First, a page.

Gregg Easterbrook shows that the NFL’s thoughts about the proper way to address concussions still haven’t changed:
The core problem is that football coaches at the high school, college and professional levels are rewarded for winning games but not penalized for allowing their players to be harmed. A coach who sits a player down out of concern for the player’s health may pay a price, if a game is lost. A coach who sends a concussed player onto the field may never be penalized in any way if that player suffers another concussion. Human beings respond to incentives, and right now the coaches’ incentive is to be irresponsible with players’ health.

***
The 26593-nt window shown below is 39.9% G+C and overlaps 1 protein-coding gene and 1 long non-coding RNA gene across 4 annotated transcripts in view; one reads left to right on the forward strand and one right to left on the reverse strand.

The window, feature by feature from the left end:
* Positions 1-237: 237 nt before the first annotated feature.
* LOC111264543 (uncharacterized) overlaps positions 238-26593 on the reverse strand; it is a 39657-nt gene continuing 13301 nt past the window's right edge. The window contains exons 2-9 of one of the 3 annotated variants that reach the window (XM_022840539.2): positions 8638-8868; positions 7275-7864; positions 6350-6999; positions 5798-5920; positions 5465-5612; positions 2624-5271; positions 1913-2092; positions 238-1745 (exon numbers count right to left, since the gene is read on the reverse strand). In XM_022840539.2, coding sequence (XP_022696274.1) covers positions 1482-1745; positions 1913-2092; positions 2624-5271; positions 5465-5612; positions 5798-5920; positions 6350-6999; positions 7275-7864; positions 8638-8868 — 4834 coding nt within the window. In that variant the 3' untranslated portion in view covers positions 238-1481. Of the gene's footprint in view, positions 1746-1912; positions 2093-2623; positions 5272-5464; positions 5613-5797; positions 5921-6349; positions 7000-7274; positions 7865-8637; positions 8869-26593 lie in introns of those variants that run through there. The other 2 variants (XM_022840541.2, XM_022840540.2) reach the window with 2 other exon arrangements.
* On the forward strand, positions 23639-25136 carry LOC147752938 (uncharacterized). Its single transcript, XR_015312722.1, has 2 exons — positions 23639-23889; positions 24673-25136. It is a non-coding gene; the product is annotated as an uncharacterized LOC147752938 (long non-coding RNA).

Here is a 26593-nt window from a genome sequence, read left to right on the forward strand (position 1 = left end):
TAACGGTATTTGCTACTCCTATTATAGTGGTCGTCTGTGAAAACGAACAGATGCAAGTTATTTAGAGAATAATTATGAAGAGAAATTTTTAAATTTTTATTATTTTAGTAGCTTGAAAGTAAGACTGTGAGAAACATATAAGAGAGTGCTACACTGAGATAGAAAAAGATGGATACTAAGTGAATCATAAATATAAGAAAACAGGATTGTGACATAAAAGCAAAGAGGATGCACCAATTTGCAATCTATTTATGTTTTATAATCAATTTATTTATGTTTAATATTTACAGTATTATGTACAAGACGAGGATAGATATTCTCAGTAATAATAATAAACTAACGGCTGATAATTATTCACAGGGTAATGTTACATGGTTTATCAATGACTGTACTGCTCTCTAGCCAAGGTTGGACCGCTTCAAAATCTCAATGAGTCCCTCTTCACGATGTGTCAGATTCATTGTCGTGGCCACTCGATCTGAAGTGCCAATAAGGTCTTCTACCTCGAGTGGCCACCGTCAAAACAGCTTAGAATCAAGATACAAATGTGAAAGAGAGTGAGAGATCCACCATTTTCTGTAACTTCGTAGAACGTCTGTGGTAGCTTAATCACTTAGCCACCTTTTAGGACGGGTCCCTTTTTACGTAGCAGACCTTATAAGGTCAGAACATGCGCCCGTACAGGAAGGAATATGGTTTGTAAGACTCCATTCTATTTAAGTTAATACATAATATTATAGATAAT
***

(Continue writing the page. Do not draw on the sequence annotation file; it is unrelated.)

Yes, the culture of football macho contributes to the problem: Many players ask to return to action when battling injury, including neurological harm. But coaches are the ones who make the decisions. They’re the adults in charge. And their incentive structure is all wrong.
Coaches receive money and accolades if they mistreat players and win; they are not disciplined, or seemingly even criticized, if players are harmed. Same for the front office in the NFL, the athletic department in college and the athletic director in high school. If the team loses, the fans and boosters are furious. If players suffer harm, there are no consequences whatsoever for the people making the decisions. And at the high school level, legally they are caring for children!